National Catholic Reporter

The Independent News Source

Oct 12-25, 2012

A blind beggar sees

Unless we understand the original context in which Mark placed today’s gospel pericope, we won’t appreciate the important theological message he tried to convey.

Mark has just concluded his last prediction-misunderstanding-clarification passage on dying with Jesus. He and his disciples are leaving Jericho, the last town before they reach Jerusalem. The next narrative describes his triumphant Palm Sunday entrance into the holy city. Mark has just one bit of unfinished business before he narrates Jesus’ last days. His chance meeting with Bartimaeus will take care of that business.

Up to Jerusalem

We’ve finally reached Mark’s third way of dying with Jesus. There’s just one problem: Those who chose our Sunday liturgical passage failed to notice Mark’s prediction-misunderstanding-clarification pattern. They left out the prediction: “They were on the way, going up to Jerusalem, and Jesus went ahead of them. They were amazed, and those who followed were afraid. Taking the Twelve aside again, he began to tell them what was going to happen to him ...”

A trove of new books on Vatican II

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When the Second Vatican Council ended on Dec. 8, 1965, Pope John XXIII, who convened the council in 1962, had died. A new pope, Paul VI, with more traditional views, had been elected. The council had gained notoriety for its heated debates and for having produced more lines of text than any of the other 20 previous councils -- 32 percent of the total. Besides being wordy, the text was often contradictory and difficult to understand. Fifty years later, the documents are still debated, as can be seen in the seven books discussed here.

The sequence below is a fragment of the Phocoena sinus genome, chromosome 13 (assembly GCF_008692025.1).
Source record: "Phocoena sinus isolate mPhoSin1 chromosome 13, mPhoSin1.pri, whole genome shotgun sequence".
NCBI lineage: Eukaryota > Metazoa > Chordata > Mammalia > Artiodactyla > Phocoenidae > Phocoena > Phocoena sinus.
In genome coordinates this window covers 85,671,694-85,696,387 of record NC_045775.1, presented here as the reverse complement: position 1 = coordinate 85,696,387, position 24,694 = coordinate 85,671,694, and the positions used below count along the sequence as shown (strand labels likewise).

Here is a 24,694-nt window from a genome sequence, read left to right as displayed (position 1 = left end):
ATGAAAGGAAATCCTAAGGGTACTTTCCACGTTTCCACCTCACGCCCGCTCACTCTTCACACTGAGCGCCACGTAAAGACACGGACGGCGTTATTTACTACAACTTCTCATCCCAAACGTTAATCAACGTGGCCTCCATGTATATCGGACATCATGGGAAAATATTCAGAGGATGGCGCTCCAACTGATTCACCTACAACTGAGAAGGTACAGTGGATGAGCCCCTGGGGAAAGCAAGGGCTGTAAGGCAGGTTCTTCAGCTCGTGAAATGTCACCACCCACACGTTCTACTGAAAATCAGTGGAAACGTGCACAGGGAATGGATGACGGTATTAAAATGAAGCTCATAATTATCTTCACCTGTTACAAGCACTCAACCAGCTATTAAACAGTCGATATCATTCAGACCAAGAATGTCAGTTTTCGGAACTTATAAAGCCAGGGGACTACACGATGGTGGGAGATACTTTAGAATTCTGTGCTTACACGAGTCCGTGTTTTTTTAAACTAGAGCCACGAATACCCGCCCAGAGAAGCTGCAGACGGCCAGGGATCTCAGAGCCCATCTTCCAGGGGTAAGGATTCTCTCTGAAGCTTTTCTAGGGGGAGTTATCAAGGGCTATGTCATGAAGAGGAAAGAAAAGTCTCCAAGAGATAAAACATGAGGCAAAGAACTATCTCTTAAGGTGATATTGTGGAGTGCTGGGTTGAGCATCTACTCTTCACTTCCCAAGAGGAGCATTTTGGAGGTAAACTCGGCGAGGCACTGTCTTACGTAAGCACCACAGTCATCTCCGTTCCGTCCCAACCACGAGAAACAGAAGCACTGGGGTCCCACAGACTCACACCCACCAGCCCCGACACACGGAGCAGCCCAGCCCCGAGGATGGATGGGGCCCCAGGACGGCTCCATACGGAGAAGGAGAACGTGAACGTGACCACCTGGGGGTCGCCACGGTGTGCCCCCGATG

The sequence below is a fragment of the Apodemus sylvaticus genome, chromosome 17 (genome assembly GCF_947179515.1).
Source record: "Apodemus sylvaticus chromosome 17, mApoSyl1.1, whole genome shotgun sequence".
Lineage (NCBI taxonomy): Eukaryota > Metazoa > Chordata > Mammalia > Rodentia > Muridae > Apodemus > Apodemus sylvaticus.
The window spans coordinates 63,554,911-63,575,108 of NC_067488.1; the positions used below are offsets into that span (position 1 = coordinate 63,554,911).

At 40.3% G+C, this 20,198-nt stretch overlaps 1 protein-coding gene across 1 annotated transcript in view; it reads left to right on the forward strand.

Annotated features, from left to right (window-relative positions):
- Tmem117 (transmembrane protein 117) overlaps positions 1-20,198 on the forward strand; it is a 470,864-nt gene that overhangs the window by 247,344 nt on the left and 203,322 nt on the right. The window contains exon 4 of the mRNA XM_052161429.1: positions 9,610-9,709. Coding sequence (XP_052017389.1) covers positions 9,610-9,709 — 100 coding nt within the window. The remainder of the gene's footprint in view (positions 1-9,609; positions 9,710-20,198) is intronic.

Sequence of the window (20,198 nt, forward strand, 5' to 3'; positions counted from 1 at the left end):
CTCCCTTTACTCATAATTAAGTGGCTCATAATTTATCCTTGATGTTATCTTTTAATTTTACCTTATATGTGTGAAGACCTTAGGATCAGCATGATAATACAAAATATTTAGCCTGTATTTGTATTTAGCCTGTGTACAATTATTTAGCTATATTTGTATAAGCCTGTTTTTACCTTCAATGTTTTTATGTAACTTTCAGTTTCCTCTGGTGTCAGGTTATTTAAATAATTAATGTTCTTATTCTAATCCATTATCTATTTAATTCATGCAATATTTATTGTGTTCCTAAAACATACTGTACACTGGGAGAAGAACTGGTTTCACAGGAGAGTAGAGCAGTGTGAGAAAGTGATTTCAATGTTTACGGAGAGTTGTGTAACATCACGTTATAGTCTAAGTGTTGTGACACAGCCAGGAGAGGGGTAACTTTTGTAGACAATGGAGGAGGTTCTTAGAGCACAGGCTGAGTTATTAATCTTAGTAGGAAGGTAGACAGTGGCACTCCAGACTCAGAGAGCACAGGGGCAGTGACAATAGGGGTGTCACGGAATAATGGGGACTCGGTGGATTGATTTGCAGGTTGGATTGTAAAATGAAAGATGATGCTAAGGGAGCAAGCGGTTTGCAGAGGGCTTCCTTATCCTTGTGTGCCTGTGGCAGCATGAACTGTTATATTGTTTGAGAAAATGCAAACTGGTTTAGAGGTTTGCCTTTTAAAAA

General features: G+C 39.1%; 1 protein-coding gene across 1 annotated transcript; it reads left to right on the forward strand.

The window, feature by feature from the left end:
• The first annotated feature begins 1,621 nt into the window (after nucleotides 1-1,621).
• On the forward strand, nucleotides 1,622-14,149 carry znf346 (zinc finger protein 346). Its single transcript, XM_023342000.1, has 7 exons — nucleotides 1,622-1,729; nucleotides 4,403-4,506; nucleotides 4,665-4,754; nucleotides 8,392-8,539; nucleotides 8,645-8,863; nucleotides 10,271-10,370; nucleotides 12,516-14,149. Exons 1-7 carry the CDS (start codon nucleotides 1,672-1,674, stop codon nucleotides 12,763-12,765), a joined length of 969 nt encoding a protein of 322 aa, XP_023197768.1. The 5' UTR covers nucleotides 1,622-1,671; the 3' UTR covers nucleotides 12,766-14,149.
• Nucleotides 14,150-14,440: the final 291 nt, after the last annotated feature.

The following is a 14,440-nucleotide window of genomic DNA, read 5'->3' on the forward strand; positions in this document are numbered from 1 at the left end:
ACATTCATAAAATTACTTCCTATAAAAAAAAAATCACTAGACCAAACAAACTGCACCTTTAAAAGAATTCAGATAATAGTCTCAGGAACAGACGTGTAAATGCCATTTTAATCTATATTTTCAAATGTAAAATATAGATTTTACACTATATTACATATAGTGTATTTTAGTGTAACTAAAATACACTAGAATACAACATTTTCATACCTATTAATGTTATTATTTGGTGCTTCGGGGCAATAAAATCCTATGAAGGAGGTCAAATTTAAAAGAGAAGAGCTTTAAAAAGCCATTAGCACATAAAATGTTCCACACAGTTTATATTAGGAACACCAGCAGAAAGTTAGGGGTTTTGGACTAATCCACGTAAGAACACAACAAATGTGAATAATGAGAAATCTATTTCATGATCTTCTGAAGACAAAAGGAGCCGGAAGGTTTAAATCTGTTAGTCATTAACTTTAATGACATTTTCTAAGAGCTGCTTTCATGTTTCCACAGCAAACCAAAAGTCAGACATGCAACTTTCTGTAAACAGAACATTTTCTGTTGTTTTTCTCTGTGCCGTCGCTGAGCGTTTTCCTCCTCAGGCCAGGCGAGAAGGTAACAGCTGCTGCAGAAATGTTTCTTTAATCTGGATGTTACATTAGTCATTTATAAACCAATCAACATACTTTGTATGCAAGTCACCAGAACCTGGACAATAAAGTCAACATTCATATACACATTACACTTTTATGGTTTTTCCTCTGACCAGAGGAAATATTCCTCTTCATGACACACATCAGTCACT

Louisiana prison's hospice program eases the dying

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Warden Burl Cain has said prison is for predators, not dying old men, but Louisiana’s tough sentencing laws mean a lot of old men die while incarcerated.

In Louisiana, rape, armed robbery and murder warrant life without parole, so in a maximum-security prison like the one Cain runs at Angola, the result is that 95 percent of inmates die in prison.

That sobering reality led Cain to launch a hospice program that trains specially screened inmates at the Louisiana State Penitentiary to care for their dying “brothers” and be with them in their final journey.

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